Weekly Bot Brief Newsletter on Robotics 9/27/2019
"There is no force on earth more powerful than an idea whose time has come" -Victor Hugo
Bot Index Highlights:
With the University of Michigan’s Consumer Confidence Index increasing a full point to 93.2, durable goods orders climbing .2% (well above the -1.2% consensus) and personal income growth rising .4% (with a .6% jump in wages), one would anticipate that the market would view the information positively. Instead, macro-political events trumped the good economic news and forced stocks lower during last week’s trading. In a rather extreme announcement, the White House indicated they were in the early stages of investigating limitations or even an outright ban on U.S. investments in China. The week also noted the Democratic Party leadership’s impeachment proceedings on President Trump. Consequently, the Standard & Poor’s 500 dropped a bit over 1% for the week.
Under the backdrop of continuing economic conflict between the U.S. and China, it was not surprising that the leading loser in the Bot Index was the Chinese auto firm NIO Inc. The trade announcement drove NIO stock downward by almost a half of its prior week’s value. Beset by earnings problems and dilution created by a capital raise, the stock fell 42.45%.
AeroVironment fell 13.04% as its Chief Financial Officer left the company and Immersion Corp. and FARO Technologies declined 7.52% and 6.71% respectively to round out the week’s worst performers.
The best performers within the Bot Index were two Japanese holdings, Cyberdyne (+6.58%) and Fanuc Corp. (1.03%). Ekso Bionics rose 3.7% and Rockwell Automation increased 2.58%.
The Bot Index fell 2.57% for the week.
When Work Disappears:
In the September issue of The American Economic Review Insights, an interesting article was posted by David Autor, David Dorn and Gordon Hanson from MIT, University of Zurich and the University of California. The title of the publication was When Work Disappears: Manufacturing Decline and the Falling Marriage Market Value of Young Men. While the basis of the article involved labor opportunity shocks associated with trade issues, a corollary argument might be made regarding labor displacement by robotics. The article examined the circumstances to family formation from 1990 to 2014 due to the increase in manufacturing competition from China. The analysis uncovered a series of negative shocks, primarily to young males, as a result of the trade-related blue-collar employment shift. The article summed up the impact with, “Contractions in the supply of economically secure young adult men stemming from rising trade pressure spur a surge in male idleness and premature mortality, a decline in marriage and fertility, an increase in the fraction of mothers who are unmarried and who are heads of single, non-cohabitating households and a growth in the fraction of children raised in poverty.” It could be assumed that a similar scenario may unfold as robotic-led labor disruptions mirror trade-led disruptions. The Bot Brief has maintained that there will inevitably be labor substitutions that will impact certain demographic sectors more than others. Offsetting this, however, is the expansion in labor productivity and the opening of new economic and employment frontiers in space and oceanic exploration, advances in transportation, healthcare and communication.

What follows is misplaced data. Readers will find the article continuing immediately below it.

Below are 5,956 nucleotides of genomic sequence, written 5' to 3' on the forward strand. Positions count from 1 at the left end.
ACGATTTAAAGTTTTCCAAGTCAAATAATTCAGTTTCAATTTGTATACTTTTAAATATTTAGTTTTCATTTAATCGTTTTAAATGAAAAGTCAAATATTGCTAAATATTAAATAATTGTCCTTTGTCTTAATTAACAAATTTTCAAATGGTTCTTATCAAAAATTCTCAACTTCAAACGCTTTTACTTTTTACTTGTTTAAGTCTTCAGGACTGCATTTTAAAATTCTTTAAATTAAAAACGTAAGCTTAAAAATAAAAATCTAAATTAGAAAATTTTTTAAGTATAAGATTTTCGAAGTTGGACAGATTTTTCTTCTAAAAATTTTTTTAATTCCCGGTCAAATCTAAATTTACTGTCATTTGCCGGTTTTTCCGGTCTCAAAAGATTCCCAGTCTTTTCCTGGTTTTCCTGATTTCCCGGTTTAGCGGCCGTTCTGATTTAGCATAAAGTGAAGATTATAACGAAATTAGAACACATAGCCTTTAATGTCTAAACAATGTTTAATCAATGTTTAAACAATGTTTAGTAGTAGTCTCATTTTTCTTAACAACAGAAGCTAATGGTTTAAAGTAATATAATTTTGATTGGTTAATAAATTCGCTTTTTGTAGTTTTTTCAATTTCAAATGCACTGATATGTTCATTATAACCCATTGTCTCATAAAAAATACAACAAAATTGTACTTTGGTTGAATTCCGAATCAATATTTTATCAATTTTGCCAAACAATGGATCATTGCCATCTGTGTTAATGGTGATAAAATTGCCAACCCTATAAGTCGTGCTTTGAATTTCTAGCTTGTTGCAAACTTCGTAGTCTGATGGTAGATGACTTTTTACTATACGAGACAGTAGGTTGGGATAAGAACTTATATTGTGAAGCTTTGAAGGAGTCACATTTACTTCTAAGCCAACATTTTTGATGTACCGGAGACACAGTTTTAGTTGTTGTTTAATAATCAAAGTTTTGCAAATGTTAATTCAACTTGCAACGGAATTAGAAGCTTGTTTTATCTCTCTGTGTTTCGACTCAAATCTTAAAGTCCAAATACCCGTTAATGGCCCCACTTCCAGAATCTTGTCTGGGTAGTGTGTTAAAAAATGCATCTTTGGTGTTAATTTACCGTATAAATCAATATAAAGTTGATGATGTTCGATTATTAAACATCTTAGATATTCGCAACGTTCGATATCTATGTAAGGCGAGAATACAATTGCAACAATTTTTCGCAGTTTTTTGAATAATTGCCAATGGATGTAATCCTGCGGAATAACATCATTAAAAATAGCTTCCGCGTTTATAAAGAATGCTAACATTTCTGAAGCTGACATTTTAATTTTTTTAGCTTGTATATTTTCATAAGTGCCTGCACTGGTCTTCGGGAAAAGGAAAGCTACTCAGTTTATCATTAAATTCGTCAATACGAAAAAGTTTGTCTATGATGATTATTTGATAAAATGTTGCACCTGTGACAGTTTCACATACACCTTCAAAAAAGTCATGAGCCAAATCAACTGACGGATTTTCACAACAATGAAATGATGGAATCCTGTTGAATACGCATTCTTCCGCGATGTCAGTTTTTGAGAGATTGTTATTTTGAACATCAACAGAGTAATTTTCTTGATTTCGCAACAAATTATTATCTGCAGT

Member: American Economic Association, Society of Professional Journalists, United States Press Association. Institute of Chartered Financial Analysts, Robotic Industries Association.
The Bot Brief is a weekly newsletter designed for economists, investment specialists, journalists and academicians. It receives no remuneration from any companies that may from time to time be featured and its commentaries, analysis, opinions and research represent the subjective views of Balcones Investment Research, LLC. Due to the complex and rapidly changing nature of the subject matter, the company makes no assurances as to the absolute accuracy of material presented